Venous thromboembolism (VTE) presents a significant challenge for cancer patients and their physicians.
VTE includes deep-vein thrombosis, a blood clot that forms in a major vein of the leg or in the arms, pelvis, or other large veins in the body, as well as pulmonary embolism, a potentially deadly condition that occurs when the clot breaks off and travels to the lungs.
While current clinical practice guidelines recommend the use of low-molecular-weight heparins (LMWH) rather than warfarin to reduce this risk, recommendations were based largely on a single trial.
Given the lack of confirmatory trials or trials including different medications, warfarin remains a commonly used anticoagulant treatment in cancer patients.
To confirm previous findings that LMWH is superior to warfarin in preventing recurrent VTE among cancer patients, researchers enrolled 900 cancer patients with DVT or PE in a randomised, Phase III trial evaluating the efficacy and safety of the LMWH tinzaparin.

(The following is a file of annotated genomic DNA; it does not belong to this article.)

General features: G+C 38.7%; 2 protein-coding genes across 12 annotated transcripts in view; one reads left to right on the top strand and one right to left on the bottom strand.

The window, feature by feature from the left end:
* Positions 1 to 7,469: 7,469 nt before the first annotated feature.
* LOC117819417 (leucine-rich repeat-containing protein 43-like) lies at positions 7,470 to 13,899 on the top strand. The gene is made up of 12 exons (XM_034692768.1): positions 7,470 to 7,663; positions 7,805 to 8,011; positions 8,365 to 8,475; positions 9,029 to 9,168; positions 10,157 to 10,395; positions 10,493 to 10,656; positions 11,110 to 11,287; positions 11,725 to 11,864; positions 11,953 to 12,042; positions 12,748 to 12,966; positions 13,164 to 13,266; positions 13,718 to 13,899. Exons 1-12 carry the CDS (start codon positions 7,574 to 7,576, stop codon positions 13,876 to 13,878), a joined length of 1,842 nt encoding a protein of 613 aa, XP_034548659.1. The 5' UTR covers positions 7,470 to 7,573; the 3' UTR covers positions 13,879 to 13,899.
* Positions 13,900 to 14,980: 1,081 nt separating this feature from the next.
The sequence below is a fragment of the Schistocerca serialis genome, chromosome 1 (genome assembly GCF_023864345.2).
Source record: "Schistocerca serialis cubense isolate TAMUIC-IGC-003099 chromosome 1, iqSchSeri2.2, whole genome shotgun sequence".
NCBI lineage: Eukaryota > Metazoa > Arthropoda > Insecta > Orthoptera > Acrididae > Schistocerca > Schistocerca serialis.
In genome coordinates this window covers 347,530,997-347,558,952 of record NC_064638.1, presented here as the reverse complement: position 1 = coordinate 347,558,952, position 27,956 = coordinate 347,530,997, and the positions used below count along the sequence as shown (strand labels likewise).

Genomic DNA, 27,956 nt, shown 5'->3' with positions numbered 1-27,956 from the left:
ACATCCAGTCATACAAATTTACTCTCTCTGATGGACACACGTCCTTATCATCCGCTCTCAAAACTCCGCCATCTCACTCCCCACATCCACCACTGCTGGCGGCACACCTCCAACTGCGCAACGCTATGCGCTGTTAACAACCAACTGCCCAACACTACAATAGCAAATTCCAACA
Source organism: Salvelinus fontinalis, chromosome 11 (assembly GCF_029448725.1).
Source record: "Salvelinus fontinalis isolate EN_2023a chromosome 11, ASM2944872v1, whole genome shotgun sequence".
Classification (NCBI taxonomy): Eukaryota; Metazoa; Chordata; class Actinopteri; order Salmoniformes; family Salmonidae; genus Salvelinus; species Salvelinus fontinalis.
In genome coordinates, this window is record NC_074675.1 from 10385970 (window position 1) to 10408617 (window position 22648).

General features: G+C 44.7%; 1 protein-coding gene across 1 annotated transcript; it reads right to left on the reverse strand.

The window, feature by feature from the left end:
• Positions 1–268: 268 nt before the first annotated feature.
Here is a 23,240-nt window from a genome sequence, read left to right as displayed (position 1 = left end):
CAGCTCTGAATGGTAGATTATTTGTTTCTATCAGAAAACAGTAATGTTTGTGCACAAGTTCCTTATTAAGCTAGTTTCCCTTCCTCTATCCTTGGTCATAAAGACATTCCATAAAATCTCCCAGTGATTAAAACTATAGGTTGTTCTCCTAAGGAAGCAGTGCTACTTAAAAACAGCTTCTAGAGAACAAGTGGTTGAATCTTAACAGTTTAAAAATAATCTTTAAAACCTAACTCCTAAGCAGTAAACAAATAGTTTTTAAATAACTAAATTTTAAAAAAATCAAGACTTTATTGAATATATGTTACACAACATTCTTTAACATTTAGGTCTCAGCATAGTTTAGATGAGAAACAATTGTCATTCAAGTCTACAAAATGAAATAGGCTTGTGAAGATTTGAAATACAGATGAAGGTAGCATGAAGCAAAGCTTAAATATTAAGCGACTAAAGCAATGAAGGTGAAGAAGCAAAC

Participants received either tinzaparin once daily for six months or tinzaparin once daily for five to 10 days followed by six months of warfarin.
During the treatment period, 31 patients (6.9%) treated with tinzaparin experienced recurrent VTE compared with 45 (10%) patients treated with warfarin.
While tinzaparin did not meet statistical significance in reducing recurrent VTE, the drug showed statistically significant activity in reducing recurrent DVT in veins above the knee.
Researchers did not observe a difference in the mortality or incidence of major bleeding events (2.9% in the tinzaparin arm and 2.7% in the warfarin arm), but noted that significantly fewer patients experienced clinically relevant, non-major bleeding with tinzaparin than warfarin (11% vs 16%).
“As the largest randomised, controlled trial on the treatment of thrombosis among cancer patients, this study reinforces clinical guidelines supporting the use of low-molecular-weight heparins instead of warfarin to prevent recurrent blood clots,” said lead study author Agnes Lee, MD, of the University of British Columbia in Vancouver, Canada.
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